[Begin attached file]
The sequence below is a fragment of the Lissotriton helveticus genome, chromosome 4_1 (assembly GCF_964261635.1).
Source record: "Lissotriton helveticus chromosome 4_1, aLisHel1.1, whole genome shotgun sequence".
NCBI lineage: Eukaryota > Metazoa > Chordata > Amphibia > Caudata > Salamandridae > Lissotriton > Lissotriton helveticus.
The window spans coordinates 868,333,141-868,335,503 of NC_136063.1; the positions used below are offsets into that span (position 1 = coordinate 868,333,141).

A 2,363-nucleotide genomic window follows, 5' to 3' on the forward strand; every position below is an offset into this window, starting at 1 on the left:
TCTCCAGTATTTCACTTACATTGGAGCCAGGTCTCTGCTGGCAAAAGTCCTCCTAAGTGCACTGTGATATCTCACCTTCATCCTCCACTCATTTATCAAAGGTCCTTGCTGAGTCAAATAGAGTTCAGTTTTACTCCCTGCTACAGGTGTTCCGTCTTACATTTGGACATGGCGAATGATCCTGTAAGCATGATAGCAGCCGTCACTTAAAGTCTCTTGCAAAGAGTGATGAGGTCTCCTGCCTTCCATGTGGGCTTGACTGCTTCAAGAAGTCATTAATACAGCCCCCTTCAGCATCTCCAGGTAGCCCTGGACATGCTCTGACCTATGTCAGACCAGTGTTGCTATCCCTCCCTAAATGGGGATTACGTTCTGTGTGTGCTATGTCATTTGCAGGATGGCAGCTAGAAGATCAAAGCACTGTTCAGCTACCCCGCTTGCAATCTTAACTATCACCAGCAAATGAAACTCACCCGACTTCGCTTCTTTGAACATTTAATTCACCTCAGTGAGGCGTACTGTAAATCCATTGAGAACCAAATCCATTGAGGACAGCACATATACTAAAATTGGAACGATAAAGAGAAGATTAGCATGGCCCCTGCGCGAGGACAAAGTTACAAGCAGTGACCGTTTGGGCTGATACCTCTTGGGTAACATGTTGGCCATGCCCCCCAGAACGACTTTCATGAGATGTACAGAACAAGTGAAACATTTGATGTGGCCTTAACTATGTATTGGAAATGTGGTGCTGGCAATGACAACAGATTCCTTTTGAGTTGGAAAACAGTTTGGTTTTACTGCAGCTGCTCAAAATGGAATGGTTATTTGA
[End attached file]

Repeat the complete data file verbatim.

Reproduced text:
The sequence below is a fragment of the Lissotriton helveticus genome, chromosome 4_1 (assembly GCF_964261635.1).
Source record: "Lissotriton helveticus chromosome 4_1, aLisHel1.1, whole genome shotgun sequence".
NCBI lineage: Eukaryota > Metazoa > Chordata > Amphibia > Caudata > Salamandridae > Lissotriton > Lissotriton helveticus.
The window spans coordinates 868,333,141-868,335,503 of NC_136063.1; the positions used below are offsets into that span (position 1 = coordinate 868,333,141).

A 2,363-nucleotide genomic window follows, 5' to 3' on the forward strand; every position below is an offset into this window, starting at 1 on the left:
TCTCCAGTATTTCACTTACATTGGAGCCAGGTCTCTGCTGGCAAAAGTCCTCCTAAGTGCACTGTGATATCTCACCTTCATCCTCCACTCATTTATCAAAGGTCCTTGCTGAGTCAAATAGAGTTCAGTTTTACTCCCTGCTACAGGTGTTCCGTCTTACATTTGGACATGGCGAATGATCCTGTAAGCATGATAGCAGCCGTCACTTAAAGTCTCTTGCAAAGAGTGATGAGGTCTCCTGCCTTCCATGTGGGCTTGACTGCTTCAAGAAGTCATTAATACAGCCCCCTTCAGCATCTCCAGGTAGCCCTGGACATGCTCTGACCTATGTCAGACCAGTGTTGCTATCCCTCCCTAAATGGGGATTACGTTCTGTGTGTGCTATGTCATTTGCAGGATGGCAGCTAGAAGATCAAAGCACTGTTCAGCTACCCCGCTTGCAATCTTAACTATCACCAGCAAATGAAACTCACCCGACTTCGCTTCTTTGAACATTTAATTCACCTCAGTGAGGCGTACTGTAAATCCATTGAGAACCAAATCCATTGAGGACAGCACATATACTAAAATTGGAACGATAAAGAGAAGATTAGCATGGCCCCTGCGCGAGGACAAAGTTACAAGCAGTGACCGTTTGGGCTGATACCTCTTGGGTAACATGTTGGCCATGCCCCCCAGAACGACTTTCATGAGATGTACAGAACAAGTGAAACATTTGATGTGGCCTTAACTATGTATTGGAAATGTGGTGCTGGCAATGACAACAGATTCCTTTTGAGTTGGAAAACAGTTTGGTTTTACTGCAGCTGCTCAAAATGGAATGGTTATTTGA